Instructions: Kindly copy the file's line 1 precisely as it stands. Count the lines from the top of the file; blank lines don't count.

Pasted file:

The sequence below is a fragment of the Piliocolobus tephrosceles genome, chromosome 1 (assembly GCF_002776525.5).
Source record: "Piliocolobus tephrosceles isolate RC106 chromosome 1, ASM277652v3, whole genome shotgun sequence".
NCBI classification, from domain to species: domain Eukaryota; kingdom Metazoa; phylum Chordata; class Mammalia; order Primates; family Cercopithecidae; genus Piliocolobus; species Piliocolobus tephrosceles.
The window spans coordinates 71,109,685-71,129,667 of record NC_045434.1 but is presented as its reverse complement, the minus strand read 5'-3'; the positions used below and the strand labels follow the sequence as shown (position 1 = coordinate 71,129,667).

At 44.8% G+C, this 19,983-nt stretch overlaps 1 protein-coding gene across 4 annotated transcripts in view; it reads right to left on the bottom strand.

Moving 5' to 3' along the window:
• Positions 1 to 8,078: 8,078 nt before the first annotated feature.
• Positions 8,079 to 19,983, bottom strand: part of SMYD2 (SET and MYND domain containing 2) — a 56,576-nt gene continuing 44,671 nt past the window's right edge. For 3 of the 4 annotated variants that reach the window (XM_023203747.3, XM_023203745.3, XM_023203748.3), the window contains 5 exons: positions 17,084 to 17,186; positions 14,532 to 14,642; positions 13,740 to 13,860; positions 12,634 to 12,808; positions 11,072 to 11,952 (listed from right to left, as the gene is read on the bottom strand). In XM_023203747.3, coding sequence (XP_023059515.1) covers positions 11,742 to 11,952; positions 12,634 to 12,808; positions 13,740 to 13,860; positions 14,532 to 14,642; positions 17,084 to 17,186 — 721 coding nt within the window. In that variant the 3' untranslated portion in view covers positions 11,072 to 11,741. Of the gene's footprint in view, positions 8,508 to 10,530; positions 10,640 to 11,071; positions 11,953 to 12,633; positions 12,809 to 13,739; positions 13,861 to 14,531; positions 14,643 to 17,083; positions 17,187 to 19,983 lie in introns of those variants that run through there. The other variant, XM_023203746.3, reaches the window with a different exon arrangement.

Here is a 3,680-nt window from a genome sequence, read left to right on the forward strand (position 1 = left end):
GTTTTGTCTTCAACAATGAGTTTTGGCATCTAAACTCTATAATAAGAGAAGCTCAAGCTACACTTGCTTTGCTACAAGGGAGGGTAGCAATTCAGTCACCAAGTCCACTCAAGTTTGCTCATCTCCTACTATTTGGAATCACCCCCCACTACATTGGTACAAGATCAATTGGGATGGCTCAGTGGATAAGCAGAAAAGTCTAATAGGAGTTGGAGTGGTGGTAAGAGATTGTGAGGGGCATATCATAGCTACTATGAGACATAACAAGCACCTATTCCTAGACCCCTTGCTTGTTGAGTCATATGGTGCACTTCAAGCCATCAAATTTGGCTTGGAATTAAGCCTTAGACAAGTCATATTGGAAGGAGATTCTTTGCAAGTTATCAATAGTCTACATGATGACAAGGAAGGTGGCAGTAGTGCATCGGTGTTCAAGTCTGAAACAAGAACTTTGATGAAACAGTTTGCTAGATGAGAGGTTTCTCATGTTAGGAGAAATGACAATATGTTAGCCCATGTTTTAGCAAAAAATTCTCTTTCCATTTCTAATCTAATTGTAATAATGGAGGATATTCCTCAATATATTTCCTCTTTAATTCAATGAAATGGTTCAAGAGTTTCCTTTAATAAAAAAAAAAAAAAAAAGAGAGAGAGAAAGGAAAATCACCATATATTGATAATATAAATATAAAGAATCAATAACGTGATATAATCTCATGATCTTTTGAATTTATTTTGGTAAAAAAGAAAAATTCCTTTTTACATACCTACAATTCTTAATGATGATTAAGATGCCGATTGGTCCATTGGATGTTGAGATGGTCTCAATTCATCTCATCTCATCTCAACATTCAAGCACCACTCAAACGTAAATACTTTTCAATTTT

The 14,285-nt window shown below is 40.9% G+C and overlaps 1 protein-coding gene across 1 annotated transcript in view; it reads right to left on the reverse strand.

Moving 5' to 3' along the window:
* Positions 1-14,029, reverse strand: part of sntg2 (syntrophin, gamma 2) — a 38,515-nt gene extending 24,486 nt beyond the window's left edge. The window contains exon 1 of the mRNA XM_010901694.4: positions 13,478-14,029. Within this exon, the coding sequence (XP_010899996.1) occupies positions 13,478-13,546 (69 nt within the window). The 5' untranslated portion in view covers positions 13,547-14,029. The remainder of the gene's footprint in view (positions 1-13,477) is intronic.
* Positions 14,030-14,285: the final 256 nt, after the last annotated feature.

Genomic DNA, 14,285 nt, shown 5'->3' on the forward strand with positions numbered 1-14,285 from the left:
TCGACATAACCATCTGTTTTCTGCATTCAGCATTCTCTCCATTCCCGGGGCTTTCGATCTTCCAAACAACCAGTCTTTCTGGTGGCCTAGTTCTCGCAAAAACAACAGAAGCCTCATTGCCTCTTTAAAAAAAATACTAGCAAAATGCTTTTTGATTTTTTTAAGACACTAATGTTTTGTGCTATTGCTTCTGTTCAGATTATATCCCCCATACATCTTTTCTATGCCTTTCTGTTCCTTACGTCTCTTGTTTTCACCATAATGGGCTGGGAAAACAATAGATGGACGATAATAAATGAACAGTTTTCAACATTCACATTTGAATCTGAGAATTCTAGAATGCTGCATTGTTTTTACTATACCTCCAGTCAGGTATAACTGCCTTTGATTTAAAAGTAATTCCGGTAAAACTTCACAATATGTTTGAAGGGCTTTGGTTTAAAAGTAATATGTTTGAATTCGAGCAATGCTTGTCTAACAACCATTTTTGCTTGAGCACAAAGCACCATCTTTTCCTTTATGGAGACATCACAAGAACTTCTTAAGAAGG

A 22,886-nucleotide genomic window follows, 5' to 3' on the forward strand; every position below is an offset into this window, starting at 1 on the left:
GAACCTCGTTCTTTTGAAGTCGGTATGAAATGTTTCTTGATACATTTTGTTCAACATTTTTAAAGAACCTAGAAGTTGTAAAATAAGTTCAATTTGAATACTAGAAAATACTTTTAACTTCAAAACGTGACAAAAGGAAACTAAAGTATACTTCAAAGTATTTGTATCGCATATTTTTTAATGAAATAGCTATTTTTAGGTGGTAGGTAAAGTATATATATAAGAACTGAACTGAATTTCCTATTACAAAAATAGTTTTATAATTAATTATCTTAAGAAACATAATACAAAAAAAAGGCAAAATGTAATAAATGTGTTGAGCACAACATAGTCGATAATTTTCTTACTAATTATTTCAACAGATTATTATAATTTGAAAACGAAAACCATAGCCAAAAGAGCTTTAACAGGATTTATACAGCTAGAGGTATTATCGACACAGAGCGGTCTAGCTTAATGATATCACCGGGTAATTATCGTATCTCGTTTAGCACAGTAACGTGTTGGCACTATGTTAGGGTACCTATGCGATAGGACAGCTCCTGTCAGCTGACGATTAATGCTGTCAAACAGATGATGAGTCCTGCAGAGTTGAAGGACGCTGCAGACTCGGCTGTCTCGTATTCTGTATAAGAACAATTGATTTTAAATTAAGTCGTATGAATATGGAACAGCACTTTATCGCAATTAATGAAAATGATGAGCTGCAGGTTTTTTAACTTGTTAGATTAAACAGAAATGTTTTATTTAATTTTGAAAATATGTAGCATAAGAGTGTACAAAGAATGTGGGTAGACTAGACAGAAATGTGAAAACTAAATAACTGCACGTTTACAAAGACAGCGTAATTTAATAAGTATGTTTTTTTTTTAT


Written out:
The sequence below is a fragment of the Piliocolobus tephrosceles genome, chromosome 1 (assembly GCF_002776525.5).